College Guide for LGBT Students
Over the past 20 years, many colleges and universities have taken active steps to become more inclusive and welcoming to people of minority sexual and gender identities. The 2020 Campus Climate Survey conducted by the Association of American Universities shows that college environments, resources, and policies have and continue to improve overall for these student groups.
However, many LGBT students face significant obstacles in earning college degrees. Some schools do not offer the type of support, resources, or training needed to create an inviting campus climate. For example, the same AAU survey showed that 18.9% of LGBTQ college students experienced sexual harassment that created a hostile learning environment, which interfered with their academic achievement.
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We've created this resource guide to help LGBT students address some of these common barriers. With the help of our expert, Dr. Brandon Haddock (they/them), LGBT Resource Center Coordinator at Kansas State University, we'll offer advice on selecting the best colleges for a student's needs, identifying resources and avenues of support, and discovering financial aid opportunities expressly designed to assist LGBT students.
Meet Our Expert
What should LGBT students look for in a college
For all prospective college students, the process of conducting a college search can seem overwhelming because there are so many factors that should be considered. Students need to examine the majors and concentrations available at each school, in-state and out-of-state tuition fees, other expenses, full-time versus part-time schedules, for-profit versus non-profit schools, and traditional versus online programs.
After completing the initial research, students typically narrow down their options to the schools that are most likely to meet their needs and then explore each school in depth. In-person visits are ideal, but if that isn't possible, students may need to take online virtual tours found on college websites. Either way, when researching different options, students should feel free to ask as many questions as they need. College representatives have been trained to explain every aspect of the campus, so students don't have to shy away from asking for more information, even if the questions seem awkward or difficult.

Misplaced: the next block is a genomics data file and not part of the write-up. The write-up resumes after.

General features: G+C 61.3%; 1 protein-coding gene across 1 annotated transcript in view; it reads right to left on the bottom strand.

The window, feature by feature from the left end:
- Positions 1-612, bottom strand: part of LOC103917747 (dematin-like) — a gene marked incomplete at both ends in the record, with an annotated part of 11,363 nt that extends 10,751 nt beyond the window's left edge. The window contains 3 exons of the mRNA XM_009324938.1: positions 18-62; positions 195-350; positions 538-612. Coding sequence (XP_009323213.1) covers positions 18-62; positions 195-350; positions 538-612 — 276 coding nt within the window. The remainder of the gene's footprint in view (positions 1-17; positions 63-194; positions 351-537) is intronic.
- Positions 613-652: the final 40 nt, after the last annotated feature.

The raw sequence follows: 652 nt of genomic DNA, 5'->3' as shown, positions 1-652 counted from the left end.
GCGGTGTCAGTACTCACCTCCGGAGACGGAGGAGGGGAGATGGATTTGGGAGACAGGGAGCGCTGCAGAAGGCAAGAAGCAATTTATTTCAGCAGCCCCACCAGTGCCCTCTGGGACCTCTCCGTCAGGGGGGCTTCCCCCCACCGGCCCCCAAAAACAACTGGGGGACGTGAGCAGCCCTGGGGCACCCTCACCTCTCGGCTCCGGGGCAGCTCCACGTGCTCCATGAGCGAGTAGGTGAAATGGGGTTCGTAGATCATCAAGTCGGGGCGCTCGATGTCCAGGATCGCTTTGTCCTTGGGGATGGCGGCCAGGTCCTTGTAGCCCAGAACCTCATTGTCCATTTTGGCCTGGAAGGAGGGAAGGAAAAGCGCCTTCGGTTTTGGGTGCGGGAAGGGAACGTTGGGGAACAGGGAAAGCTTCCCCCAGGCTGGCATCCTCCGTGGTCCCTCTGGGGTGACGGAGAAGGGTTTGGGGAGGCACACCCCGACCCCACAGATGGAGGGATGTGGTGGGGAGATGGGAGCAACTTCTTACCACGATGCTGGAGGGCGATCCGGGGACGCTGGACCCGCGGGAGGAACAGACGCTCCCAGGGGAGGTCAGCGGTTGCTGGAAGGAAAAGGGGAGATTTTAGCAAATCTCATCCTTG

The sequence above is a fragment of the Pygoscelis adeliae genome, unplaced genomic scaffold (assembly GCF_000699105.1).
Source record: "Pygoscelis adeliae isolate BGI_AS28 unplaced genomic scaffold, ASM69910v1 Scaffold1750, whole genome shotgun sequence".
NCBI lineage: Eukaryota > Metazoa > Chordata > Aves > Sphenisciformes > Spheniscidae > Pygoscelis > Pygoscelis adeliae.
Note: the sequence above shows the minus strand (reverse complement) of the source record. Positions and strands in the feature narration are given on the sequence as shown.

LGBT students may want to look for schools that are making a visible effort to support people of minority sexual and gender identities.
As they consider different possibilities, LGBT students may want to look for schools that are making a visible effort to support people of minority sexual and gender identities. Not all schools are as LGBT-friendly as they could be, so students may want to explore the following characteristics within the context of the top schools on their list in order to find the campus that will make them feel safe and valued.
Sexuality and Gender Identity Policies and Programs
Ensuring that a college is committed to non-discrimination is a top priority. "When I was looking at graduate programs," Haddock recalls, "I immediately went to each school's non-discrimination policy and looked for sexuality and gender identity as a protected identity within their non-discrimination clause."
In addition to this essential quality, prospective students may also want to establish what type of training is provided to faculty and staff, and what procedures are in place for reporting and addressing issues should they arise. Even something as seemingly simple as changing a student ID to reflect the way a transgender or gender nonconforming person presents can be difficult at some schools, but this can be determined in advance through research. Students may also want to confirm that a school includes education and sensitivity training in their new-student orientation programs.
All students want to know that there will be spaces where they feel welcomed and where they can connect with a supportive community on campus. Haddock advises LGBT students to conduct an online search to confirm that both the school and the surrounding community they're considering are LGBT-friendly: "Are there things happening that might raise a red flag?" If not, they suggest checking to see if the school offers an LGBT resource center or community center, and if there are student-led pride organizations, events, and programs. A school that supports a vibrant, active LGBT community will make that visible on their website, Haddock notes.
A school that supports a vibrant, active LGBT community will make that visible on their website.
For LGBT students who plan to live on campus, it's important to check the school's policies regarding housing, Haddock says, including gender-neutral bathrooms and showers. Above all, LGBT students need to feel comfortable, safe, and respected in their home-away-from-home.
Healthcare and Counseling for LGBT Students
College is a time of personal growth and self-discovery for many students, and for some this may require additional counseling and support. Some LGBT students may have experienced discriminatory behavior from healthcare providers in the past, so they may want to check with a prospective school to ensure that counselors and healthcare practitioners will welcome LGBT students, respect their privacy, and treat them with dignity. Similarly, students may want to check with the health clinic to confirm the facility can address any specific healthcare needs.